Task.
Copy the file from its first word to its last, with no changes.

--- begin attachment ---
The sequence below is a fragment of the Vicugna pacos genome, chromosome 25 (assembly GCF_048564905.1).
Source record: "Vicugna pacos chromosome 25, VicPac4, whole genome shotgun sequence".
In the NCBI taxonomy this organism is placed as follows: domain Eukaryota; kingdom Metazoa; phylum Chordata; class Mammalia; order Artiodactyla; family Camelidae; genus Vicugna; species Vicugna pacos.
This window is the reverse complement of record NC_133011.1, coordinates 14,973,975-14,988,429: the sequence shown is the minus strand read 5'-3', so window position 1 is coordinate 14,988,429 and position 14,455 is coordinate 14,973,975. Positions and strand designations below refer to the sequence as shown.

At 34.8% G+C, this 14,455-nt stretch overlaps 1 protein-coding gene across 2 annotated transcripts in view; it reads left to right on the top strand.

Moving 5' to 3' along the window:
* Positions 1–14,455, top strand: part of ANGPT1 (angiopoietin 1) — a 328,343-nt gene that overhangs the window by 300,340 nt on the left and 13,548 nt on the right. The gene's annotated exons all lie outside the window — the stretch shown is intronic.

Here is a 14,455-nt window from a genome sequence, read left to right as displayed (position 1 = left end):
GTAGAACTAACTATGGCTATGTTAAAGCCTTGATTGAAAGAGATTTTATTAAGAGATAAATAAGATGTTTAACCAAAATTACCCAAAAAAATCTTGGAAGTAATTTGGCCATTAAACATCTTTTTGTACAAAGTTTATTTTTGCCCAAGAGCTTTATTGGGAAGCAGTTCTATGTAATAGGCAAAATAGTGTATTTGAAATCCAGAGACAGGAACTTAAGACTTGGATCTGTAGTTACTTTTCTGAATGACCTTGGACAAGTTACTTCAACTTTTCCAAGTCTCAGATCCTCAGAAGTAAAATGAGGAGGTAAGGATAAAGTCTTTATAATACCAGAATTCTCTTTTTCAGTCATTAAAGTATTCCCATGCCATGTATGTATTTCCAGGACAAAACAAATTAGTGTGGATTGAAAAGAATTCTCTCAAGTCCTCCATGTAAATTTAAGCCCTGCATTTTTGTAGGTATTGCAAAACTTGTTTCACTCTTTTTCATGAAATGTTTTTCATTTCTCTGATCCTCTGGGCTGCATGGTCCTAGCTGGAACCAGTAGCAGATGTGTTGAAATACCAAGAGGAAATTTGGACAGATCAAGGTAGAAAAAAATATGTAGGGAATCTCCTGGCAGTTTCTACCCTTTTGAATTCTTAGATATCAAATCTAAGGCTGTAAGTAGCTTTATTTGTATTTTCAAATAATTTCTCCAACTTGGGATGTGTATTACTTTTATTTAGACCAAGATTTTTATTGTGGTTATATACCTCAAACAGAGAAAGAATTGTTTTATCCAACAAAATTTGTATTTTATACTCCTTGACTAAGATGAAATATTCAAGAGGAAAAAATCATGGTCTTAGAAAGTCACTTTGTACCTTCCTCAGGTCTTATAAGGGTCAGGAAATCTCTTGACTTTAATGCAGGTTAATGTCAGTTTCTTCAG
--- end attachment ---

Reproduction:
The sequence below is a fragment of the Vicugna pacos genome, chromosome 25 (assembly GCF_048564905.1).
Source record: "Vicugna pacos chromosome 25, VicPac4, whole genome shotgun sequence".
In the NCBI taxonomy this organism is placed as follows: domain Eukaryota; kingdom Metazoa; phylum Chordata; class Mammalia; order Artiodactyla; family Camelidae; genus Vicugna; species Vicugna pacos.
This window is the reverse complement of record NC_133011.1, coordinates 14,973,975-14,988,429: the sequence shown is the minus strand read 5'-3', so window position 1 is coordinate 14,988,429 and position 14,455 is coordinate 14,973,975. Positions and strand designations below refer to the sequence as shown.

At 34.8% G+C, this 14,455-nt stretch overlaps 1 protein-coding gene across 2 annotated transcripts in view; it reads left to right on the top strand.

Moving 5' to 3' along the window:
* Positions 1–14,455, top strand: part of ANGPT1 (angiopoietin 1) — a 328,343-nt gene that overhangs the window by 300,340 nt on the left and 13,548 nt on the right. The gene's annotated exons all lie outside the window — the stretch shown is intronic.

Here is a 14,455-nt window from a genome sequence, read left to right as displayed (position 1 = left end):
GTAGAACTAACTATGGCTATGTTAAAGCCTTGATTGAAAGAGATTTTATTAAGAGATAAATAAGATGTTTAACCAAAATTACCCAAAAAAATCTTGGAAGTAATTTGGCCATTAAACATCTTTTTGTACAAAGTTTATTTTTGCCCAAGAGCTTTATTGGGAAGCAGTTCTATGTAATAGGCAAAATAGTGTATTTGAAATCCAGAGACAGGAACTTAAGACTTGGATCTGTAGTTACTTTTCTGAATGACCTTGGACAAGTTACTTCAACTTTTCCAAGTCTCAGATCCTCAGAAGTAAAATGAGGAGGTAAGGATAAAGTCTTTATAATACCAGAATTCTCTTTTTCAGTCATTAAAGTATTCCCATGCCATGTATGTATTTCCAGGACAAAACAAATTAGTGTGGATTGAAAAGAATTCTCTCAAGTCCTCCATGTAAATTTAAGCCCTGCATTTTTGTAGGTATTGCAAAACTTGTTTCACTCTTTTTCATGAAATGTTTTTCATTTCTCTGATCCTCTGGGCTGCATGGTCCTAGCTGGAACCAGTAGCAGATGTGTTGAAATACCAAGAGGAAATTTGGACAGATCAAGGTAGAAAAAAATATGTAGGGAATCTCCTGGCAGTTTCTACCCTTTTGAATTCTTAGATATCAAATCTAAGGCTGTAAGTAGCTTTATTTGTATTTTCAAATAATTTCTCCAACTTGGGATGTGTATTACTTTTATTTAGACCAAGATTTTTATTGTGGTTATATACCTCAAACAGAGAAAGAATTGTTTTATCCAACAAAATTTGTATTTTATACTCCTTGACTAAGATGAAATATTCAAGAGGAAAAAATCATGGTCTTAGAAAGTCACTTTGTACCTTCCTCAGGTCTTATAAGGGTCAGGAAATCTCTTGACTTTAATGCAGGTTAATGTCAGTTTCTTCAG